EU banking legislation to complete the Basel III recommendations in preparation
In December 2017, the Basel Committee on Banking Supervision1 published the long-prepared reforms to the Basel III standards issued by it in 2010. The reform package was followed by the reforms published by the Committee in December 2018 on disclosure obligations concerning banks’ capital adequacy information and reforms concerning capital adequacy requirements for market risk published in January 2019. The reforms made by the Basel Committee seek to improve the comparability and transparency of banks’ capital adequacy information and to restore confidence in the manner of calculation of risk-weighted assets. These also seek to reduce the risk of unfounded differences in capital requirements for different banks and in different countries.
The 2010 requirements of the Committee were primarily related to the overall level of capital requirements as well as own funds and their quality. The 2017 reforms are particularly related to the calculation of risk-weighted assets.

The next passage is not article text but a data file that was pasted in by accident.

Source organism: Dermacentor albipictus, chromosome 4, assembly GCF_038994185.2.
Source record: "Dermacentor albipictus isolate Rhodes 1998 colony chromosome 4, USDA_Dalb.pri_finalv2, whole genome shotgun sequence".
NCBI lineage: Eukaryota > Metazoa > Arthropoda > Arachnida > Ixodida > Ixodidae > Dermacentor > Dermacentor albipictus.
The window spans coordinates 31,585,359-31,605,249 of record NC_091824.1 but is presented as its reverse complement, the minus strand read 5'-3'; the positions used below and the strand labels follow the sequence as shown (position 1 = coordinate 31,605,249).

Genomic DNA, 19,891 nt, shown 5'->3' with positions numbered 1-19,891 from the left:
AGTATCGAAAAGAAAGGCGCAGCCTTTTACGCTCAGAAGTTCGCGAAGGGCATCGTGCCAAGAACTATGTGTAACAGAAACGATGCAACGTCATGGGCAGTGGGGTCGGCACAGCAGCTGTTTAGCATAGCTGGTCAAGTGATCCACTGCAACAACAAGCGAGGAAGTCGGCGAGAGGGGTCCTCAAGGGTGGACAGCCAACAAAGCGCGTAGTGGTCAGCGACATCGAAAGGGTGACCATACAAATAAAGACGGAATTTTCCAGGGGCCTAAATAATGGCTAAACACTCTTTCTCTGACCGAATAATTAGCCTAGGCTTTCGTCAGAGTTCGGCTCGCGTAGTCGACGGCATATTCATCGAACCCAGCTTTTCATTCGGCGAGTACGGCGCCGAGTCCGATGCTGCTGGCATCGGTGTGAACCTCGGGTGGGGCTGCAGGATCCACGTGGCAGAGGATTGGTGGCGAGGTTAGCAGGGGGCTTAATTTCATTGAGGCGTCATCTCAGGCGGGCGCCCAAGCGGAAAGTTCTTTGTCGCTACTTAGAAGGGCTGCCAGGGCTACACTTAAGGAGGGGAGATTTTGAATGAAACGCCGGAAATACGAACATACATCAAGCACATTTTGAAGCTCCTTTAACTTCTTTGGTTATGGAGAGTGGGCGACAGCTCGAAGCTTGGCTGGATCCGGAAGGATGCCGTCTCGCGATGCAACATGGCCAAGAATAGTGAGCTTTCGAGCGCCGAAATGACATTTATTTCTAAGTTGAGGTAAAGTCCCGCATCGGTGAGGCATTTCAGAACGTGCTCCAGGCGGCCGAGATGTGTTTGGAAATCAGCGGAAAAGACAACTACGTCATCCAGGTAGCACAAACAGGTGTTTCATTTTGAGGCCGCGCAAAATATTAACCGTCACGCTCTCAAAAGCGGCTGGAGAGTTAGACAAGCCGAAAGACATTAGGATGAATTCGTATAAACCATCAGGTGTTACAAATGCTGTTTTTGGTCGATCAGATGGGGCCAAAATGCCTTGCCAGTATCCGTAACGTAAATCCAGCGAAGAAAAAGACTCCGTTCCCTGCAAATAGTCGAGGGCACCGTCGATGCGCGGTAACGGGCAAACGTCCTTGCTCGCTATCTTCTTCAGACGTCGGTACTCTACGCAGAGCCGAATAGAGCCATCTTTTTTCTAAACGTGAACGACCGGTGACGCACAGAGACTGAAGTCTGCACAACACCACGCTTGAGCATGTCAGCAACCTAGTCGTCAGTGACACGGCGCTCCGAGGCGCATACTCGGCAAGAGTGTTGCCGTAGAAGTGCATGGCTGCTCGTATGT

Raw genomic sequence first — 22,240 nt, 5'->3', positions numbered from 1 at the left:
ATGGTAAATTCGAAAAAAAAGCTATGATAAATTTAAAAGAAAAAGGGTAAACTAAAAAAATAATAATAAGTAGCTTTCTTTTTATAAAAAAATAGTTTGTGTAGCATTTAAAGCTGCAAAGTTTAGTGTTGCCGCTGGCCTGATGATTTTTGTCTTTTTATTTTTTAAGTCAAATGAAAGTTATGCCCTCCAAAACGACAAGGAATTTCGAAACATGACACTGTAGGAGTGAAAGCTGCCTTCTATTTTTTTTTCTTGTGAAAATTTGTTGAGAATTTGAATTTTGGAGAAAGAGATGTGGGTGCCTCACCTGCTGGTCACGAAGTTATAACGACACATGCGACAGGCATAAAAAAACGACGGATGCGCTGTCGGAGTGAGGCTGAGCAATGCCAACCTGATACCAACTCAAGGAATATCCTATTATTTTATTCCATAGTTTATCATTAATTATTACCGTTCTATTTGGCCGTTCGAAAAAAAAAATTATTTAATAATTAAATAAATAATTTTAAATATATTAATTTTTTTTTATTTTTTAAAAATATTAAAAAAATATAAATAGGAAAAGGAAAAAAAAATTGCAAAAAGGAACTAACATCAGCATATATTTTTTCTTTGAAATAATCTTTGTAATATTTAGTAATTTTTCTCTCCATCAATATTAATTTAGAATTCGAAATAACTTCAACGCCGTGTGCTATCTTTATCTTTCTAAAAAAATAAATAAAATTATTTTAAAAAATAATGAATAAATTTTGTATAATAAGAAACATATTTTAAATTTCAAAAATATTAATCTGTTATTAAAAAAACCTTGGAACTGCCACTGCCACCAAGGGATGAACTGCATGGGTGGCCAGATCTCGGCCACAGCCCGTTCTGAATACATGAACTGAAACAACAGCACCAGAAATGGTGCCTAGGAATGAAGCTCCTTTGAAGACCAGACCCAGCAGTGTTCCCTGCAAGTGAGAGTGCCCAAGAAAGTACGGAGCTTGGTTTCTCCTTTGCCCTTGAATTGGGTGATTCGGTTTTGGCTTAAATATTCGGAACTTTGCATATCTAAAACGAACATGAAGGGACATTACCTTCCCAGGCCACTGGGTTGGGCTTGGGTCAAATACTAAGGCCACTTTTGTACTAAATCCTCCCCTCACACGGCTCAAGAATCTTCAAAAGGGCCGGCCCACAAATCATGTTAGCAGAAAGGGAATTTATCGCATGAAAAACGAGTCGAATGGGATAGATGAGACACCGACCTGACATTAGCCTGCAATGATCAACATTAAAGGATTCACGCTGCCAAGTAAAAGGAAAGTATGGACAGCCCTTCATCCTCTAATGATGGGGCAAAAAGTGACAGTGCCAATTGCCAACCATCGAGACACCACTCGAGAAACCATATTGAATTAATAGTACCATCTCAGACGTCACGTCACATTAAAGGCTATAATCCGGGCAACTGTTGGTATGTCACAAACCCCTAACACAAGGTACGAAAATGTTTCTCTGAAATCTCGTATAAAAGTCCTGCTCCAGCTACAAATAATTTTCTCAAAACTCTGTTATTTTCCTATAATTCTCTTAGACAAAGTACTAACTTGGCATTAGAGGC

The updated Basel Committee recommendations are implemented in Europe by uniform EU legislation. The European Commission is currently preparing its proposal on amending the current capital requirements regulation2. The objective is to make the European legislation as harmonised as possible with the standards of the Basel Committee on Banking Supervision. However, banking in Europe involves special characteristics that may justify certain deviations from the recommendations of the Committee. Among others, the European Banking Authority has given its recommendation to the Commission on how the standards of the BCBS should be implemented in Europe.
Basel III reforms increase the risk-based nature of the standardised approaches and limit the capital benefits achieved through internal models